Trac Main Features
Notice: This page doesn't belong to the official Trac documentation.
If you are part of a development project (notably software development) and need to keep track of your issues, milestones and artefacts, and additionally want to keep these in-house - ie not hosted on third-party cloud solutions - then Trac is for you.
Because Trac is licensed under BSD, the platform can be customised to fit within your group workflow. This can be done either through configuration options (TracIni), the installation of plugins or under-the-hood development.
See also: AboutTrac
Manage your project in an open source tool
Trac is a lightweight project management tool that is implemented as a web-based application, written in the Python programming language. It emphasizes ease of use and low ceremony, and is open source.
Ideal for managing software developments, it is flexible enough to use for many types of projects. As it is open source, you can always make changes yourself, write plugins, or commission someone else to do so to better fit the needs of your project.
It can be used on a number of databases, such as SQLite, MySQL, PostgreSQL and MS-SQL.
Manage project issues
Track the progress of resolving bugs, issues, feature requests, and ideas - each with its own ticket (numbered, as in a waiting room queue system). Easily reconcile overlapping tickets (where more than one person reports the same thing). Search and filter tickets by severity, project component, version or owner, among others.
Trac gives you a number of convenient ways to stay on top of events and changes within a project. You can set milestones, and view a roadmap of progress towards them (as well as historical achievements) in summary. There is a timeline of individual changes so you can see the order of events, starting with the most recent. Trac supports RSS for content syndication: allowing people to subscribe to those changes outside Trac itself, as well as email notification.
View your code repository online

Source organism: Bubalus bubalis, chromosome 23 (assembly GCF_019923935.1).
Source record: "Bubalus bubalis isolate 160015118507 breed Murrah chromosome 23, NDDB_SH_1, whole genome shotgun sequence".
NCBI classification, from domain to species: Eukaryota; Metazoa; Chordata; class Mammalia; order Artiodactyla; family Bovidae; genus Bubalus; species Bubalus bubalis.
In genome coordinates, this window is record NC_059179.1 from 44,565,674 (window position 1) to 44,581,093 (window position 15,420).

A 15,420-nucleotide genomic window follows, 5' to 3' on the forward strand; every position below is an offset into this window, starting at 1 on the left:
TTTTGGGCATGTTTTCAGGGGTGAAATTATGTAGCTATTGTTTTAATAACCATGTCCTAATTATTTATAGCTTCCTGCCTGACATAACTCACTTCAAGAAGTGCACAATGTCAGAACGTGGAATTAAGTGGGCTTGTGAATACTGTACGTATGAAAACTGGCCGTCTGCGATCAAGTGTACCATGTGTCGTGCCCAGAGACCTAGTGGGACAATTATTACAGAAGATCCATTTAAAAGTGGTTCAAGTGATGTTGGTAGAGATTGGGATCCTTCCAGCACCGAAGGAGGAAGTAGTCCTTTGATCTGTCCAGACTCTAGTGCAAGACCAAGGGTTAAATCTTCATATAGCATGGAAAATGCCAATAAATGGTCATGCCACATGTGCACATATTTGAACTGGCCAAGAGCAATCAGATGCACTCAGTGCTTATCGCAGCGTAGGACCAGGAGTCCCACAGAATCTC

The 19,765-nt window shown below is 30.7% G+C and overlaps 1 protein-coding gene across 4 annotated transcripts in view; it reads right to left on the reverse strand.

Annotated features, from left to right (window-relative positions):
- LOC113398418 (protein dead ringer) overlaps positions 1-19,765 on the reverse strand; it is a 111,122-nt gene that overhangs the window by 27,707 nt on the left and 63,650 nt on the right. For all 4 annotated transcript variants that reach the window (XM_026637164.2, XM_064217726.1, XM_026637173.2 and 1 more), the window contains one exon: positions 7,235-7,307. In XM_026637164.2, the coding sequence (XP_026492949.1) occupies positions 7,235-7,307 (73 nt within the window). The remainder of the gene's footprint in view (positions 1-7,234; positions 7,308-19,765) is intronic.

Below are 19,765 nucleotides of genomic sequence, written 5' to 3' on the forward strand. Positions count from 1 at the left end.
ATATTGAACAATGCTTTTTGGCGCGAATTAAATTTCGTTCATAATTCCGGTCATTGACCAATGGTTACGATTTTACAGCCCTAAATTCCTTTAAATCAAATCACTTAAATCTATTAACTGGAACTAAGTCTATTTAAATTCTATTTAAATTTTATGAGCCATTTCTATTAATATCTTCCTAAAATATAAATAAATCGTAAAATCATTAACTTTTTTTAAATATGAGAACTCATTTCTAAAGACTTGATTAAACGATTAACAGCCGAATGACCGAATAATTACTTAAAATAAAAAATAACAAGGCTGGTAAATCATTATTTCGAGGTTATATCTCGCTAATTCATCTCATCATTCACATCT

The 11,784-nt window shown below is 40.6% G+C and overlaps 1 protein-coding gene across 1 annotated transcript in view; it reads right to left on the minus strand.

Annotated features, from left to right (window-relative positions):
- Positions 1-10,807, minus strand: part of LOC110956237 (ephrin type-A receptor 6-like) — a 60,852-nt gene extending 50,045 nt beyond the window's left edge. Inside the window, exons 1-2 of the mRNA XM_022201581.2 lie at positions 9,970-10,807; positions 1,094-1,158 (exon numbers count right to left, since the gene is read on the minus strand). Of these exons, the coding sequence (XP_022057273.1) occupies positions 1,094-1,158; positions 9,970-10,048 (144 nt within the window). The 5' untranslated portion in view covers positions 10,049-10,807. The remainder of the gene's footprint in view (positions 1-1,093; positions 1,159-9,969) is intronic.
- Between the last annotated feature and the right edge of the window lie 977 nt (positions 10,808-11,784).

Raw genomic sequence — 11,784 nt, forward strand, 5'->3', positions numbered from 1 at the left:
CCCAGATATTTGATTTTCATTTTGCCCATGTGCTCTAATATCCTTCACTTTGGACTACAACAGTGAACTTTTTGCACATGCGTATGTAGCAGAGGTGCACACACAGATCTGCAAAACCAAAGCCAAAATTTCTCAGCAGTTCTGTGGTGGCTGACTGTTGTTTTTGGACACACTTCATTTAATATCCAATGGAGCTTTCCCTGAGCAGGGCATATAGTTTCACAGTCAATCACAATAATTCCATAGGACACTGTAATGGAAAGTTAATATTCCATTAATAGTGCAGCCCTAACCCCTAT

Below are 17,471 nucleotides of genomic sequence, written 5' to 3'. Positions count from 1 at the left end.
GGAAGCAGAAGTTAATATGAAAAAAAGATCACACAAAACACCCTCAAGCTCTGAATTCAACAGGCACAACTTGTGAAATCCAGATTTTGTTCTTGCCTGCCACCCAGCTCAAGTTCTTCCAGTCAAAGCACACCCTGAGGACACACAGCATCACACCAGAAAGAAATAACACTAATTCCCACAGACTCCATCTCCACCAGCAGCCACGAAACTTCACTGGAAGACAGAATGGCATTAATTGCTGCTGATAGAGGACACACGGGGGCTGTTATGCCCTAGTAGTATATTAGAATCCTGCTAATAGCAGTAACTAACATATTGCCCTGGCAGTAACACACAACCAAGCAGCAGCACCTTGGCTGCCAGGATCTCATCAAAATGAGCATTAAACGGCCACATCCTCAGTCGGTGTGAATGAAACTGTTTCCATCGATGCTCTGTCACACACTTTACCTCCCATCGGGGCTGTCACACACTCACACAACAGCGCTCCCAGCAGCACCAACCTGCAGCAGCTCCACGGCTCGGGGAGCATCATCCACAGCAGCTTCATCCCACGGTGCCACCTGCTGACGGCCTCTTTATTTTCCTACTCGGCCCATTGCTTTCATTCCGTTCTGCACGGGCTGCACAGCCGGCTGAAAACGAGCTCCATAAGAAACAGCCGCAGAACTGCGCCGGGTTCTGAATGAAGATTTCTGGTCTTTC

Trac gives a highly usable browsing and management front-end for Subversion and Git. Trac gives you clear and elegant code highlighting and file comparison, so you can easily see how files differ and where changes have been made. Multiple repositories can be connected to Trac.
Manage your users
Anonymous users can view the state of the project, all outstanding tickets and milestones, but users need to register to make changes to issue tickets, milestones and to check in code changes. Trac has a simple permission system to control what users can and can't access. Permissions can be enhanced with the AccountManagerPlugin and other plugins.
Manage team knowledge, using the wiki
Trac has a built-in documentation server, which can be used for team communication, managing users and project resources. As it's a Wiki, it can be set up to allow shared editing. The wiki uses the MoinMoin syntax and links to tickets, reports and source code.
Wiki pages can start from a customisable template.
Extend the standard functionality through plugins
Trac is extensible through plugins. There is a range of plugins available supporting additional features to Trac core, from anti-spam to Gantt charts and time tracking. All plugins are collected at the Trac-Hacks site.
- Q: Bug categories?
- Q: Development Calendar?
- A: Think so; at least I see one in our test installation. There are also calendar plugins.
- Q: Bug type flow, eg bugs migrate from unconfirmed → prioritized → confirmed → fixed?
- A: This can be found in trac.ini, see TracWorkflow, and is configurable.
- Q: Is there a "resource planning" possibility? Something that Gantt charts would provide?
- Q: Consider which features Trac sports/lacks in contrast to other popular systems, such as BugZilla, JIRA, Confluence, MediaWiki, FogBugz.
If this page covers both its relative strengths and weaknesses, this would be a great page: letting potential users know what they'll get, how much work they'll need to do to get it running, and what competing packages can offer.